Our “Hello World” program doesn’t have too much initial heap data, so the majority of the time is spent doing the bookkeeping with the memory slot and its permissions. If we try some synthetic programs with different initial heap sizes, we see that the time is dominated by copying the initial heap values into place, while the time to instantiate grows linearly with the heap size:

Graph 3

Some compilers that target WebAssembly, such as the experimental Go backend, produce modules with very large initial heaps in order to support garbage collection. Fortunately, if most of an initial heap is zero, we can save some time on instantiation. In this run, we have synthetic programs with sparse initial heaps that have non-zero data only in one out of every eight pages:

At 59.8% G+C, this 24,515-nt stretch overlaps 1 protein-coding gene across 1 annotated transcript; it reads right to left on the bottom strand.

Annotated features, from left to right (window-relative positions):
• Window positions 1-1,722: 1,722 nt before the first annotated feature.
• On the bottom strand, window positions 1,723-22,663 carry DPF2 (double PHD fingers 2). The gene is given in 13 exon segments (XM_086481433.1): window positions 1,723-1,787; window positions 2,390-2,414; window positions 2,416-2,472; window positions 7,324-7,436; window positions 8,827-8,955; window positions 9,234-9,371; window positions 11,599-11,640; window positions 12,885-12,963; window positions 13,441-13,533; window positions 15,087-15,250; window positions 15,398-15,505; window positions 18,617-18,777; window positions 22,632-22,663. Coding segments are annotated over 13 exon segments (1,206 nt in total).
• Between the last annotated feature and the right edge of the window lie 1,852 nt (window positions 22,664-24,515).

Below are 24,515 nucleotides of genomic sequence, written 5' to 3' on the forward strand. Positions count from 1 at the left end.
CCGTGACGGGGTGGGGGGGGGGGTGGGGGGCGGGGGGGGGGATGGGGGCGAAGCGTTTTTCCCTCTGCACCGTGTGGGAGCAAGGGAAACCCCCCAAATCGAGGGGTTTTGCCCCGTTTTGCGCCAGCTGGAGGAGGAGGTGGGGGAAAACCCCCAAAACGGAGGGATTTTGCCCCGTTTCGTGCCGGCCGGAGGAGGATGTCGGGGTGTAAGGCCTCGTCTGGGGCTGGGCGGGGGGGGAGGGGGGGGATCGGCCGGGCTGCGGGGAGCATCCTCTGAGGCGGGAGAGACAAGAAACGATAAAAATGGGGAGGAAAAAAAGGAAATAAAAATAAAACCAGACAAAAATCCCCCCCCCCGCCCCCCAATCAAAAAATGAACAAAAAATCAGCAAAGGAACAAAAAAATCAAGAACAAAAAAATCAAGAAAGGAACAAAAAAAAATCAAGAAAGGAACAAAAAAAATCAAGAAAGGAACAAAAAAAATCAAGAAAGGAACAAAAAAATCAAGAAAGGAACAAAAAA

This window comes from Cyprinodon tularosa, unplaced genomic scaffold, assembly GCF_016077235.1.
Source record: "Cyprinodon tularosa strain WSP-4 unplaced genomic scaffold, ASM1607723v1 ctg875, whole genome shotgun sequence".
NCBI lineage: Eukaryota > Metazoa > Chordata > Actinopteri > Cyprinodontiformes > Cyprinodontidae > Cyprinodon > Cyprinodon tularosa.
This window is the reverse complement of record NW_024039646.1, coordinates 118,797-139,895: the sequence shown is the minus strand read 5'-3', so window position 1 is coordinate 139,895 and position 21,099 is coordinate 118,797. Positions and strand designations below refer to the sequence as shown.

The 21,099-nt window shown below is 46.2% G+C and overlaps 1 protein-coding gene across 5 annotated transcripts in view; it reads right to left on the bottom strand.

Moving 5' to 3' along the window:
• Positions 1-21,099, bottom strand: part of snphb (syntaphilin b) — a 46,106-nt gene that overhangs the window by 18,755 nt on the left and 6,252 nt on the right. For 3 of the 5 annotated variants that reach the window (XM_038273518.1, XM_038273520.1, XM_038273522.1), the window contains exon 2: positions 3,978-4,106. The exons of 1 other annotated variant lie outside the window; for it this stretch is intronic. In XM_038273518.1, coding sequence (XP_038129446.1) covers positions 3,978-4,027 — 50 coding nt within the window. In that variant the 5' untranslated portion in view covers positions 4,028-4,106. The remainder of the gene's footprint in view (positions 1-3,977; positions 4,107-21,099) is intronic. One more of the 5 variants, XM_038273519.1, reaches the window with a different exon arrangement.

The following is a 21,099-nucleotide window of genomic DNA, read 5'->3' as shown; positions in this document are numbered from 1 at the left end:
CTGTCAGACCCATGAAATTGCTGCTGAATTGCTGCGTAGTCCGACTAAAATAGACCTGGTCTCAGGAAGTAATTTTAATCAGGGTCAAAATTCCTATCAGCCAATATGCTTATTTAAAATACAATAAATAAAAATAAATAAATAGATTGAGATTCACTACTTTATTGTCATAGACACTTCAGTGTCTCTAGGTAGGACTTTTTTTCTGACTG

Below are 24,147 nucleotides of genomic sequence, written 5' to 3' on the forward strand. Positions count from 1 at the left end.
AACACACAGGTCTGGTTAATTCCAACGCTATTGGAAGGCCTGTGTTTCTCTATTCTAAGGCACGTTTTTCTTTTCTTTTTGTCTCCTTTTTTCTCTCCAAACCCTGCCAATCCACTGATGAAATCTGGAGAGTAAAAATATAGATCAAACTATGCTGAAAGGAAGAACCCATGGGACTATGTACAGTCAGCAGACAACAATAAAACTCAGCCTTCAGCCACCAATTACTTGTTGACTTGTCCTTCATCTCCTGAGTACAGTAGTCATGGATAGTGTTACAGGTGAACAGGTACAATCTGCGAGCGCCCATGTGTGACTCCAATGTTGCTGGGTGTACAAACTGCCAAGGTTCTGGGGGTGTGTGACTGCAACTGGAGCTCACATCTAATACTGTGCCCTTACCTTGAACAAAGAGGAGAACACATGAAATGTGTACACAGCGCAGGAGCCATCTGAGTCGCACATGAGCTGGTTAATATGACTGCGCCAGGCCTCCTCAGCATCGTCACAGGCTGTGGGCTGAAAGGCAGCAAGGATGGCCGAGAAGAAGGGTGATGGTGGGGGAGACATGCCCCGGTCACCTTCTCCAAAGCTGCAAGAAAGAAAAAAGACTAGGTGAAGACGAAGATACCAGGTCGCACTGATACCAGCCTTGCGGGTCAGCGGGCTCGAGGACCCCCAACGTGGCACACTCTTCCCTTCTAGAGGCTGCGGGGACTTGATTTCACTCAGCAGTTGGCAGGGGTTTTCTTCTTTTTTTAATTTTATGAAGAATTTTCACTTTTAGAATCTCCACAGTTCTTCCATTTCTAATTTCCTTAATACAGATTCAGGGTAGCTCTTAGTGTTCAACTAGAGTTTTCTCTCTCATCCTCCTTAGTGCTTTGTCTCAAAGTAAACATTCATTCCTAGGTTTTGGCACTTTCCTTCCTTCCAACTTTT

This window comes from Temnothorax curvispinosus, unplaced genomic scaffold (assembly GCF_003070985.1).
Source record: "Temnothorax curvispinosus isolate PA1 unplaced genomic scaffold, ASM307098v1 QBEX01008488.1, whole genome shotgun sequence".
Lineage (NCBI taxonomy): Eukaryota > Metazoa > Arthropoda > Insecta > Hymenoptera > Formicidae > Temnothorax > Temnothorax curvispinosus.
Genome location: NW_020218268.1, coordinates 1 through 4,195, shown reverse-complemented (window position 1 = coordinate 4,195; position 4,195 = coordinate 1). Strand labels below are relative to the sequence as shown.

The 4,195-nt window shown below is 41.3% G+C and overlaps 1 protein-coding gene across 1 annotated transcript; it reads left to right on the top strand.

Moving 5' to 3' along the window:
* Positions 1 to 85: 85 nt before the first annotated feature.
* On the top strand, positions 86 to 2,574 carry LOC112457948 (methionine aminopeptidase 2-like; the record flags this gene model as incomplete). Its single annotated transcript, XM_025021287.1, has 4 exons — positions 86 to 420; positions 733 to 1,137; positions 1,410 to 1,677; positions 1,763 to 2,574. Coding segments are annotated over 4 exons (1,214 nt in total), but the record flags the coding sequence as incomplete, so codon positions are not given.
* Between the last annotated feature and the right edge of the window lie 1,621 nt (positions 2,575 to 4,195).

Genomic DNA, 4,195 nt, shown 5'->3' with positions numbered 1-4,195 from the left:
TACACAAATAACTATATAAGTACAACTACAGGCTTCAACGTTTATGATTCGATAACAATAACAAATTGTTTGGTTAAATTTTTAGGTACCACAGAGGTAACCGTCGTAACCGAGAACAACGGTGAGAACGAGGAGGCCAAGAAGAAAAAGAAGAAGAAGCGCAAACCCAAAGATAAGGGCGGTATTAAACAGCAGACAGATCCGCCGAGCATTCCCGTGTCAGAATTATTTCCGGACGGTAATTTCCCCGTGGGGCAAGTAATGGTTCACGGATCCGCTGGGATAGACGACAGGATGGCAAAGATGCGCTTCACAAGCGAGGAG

Graph 4

In both cases, the instantiation time grows linearly with the size of the initial heap, but the sparse heaps only take one eighth the time of the dense heaps.

Running an instance

Once we have an instance, we can run the WebAssembly guest functions it exports. Rather than spawning a new Linux process or even a new thread, we instead perform a context switch on the host application’s thread, so that it begins running the guest function directly. In Lucet, this involves setting up the function arguments in the guest registers and call stack, saving the current thread’s signal mask, and then directly swapping out the host registers and stack for the guest’s. The context switch is extremely fast — half a microsecond on average to swap to, and then return from, a trivial function:

Graph 5